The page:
Why Dinosaurs Became Extinct
Dinosaurs were extinct for millions of years before humans appeared. There is no complete explanation for why the dinosaurs became extinct. Among the many theories that have been proposed for the extinction are the following: (1) dinosaurs evolved such awkward bodies that they could not breed; (2) infectious diseases wiped out the dinosaurs; (3) small mammals fed on dinosaur eggs; and (4) sea levels dropped, creating land bridges that allowed dinosaurs previously separated to invade each other's territory, upsetting the balanced ecological relationships that existed between species. Most of these explanations fail to consider that the dinosaurs were well adapted to their environment, living successfully for millions of years, and that many other creatures became extinct at about the same time as the dinosaurs.
The most likely explanation for the extinction of the dinosaurs is that there was some type of drastic global change, to which the dinosaurs were extremely vulnerable. Such a change could have resulted from a catastrophe that affected the climate and vegetation, reducing the food supply, or decreased the oxygen concentration of the atmosphere. Some scientists believe that the dinosaurs had already been dying off gradually (possibly for some of the reasons listed in the preceding paragraph) and the catastrophe greatly accelerated their decline.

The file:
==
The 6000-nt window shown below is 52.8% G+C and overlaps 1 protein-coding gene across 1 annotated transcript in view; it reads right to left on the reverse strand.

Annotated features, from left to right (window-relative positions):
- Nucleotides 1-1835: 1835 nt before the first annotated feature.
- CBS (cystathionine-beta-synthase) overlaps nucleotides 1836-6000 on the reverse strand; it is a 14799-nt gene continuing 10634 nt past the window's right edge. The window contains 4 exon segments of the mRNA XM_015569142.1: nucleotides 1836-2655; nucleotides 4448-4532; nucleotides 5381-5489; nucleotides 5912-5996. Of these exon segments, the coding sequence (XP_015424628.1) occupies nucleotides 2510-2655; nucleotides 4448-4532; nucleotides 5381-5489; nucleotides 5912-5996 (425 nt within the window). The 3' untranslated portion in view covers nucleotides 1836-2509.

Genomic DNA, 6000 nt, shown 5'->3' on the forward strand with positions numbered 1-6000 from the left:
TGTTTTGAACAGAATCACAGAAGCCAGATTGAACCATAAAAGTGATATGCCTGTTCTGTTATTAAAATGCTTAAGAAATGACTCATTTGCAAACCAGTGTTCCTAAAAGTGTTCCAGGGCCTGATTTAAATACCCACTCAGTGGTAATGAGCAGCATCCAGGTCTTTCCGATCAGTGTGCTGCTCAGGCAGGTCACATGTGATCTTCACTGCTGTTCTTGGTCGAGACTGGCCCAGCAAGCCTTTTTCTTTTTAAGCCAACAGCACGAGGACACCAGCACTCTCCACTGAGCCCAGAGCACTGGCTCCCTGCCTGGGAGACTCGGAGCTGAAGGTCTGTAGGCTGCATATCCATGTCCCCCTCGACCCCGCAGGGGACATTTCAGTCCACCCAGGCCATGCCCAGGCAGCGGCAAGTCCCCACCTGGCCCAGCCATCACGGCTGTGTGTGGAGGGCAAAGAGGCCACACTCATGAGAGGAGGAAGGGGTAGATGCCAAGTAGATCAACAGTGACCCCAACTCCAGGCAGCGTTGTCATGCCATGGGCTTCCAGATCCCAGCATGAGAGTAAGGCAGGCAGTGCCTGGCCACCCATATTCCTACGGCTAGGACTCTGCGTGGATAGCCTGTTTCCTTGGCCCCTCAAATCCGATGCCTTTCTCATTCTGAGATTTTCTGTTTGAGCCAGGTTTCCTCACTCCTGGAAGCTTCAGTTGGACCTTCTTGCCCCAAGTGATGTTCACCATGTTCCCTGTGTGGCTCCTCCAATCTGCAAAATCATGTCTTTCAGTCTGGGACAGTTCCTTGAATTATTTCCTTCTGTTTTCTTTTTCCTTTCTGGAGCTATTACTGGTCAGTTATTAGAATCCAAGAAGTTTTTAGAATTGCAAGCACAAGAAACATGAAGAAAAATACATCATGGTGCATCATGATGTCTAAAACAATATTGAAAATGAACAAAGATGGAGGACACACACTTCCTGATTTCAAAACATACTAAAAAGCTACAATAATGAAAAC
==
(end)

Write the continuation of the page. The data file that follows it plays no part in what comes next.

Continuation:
Scientists have proposed several theories to describe how such a global catastrophe might have occurred, including: (1) an extremely large object from space crashed into the earth, producing an explosion that would have created immense clouds of dust and ignited vast forest fires; (2) massive volcanic eruptions ignited fires and emitted volcanic gases and ash; and (3) a combination of the first two theories---that is, an object from space hit a weak spot in the earth's crust, causing violent volcanic eruptions. The clouds of dust or ash resulting from these catastrophes would have blocked out sunlight for months or years, chilling the land and killing plants. The dinosaurs and certain other species would have died from a lack of food and warmth.
In 1991, scientists discovered evidence in the Yucatn of a very large crater dating from the time the dinosaurs became extinct. The crater, which is now filled in and buried, was probably formed by the impact of a comet or asteroid. Many scientists believe this impact could have produced a global catastrophe leading to the dinosaurs' extinction.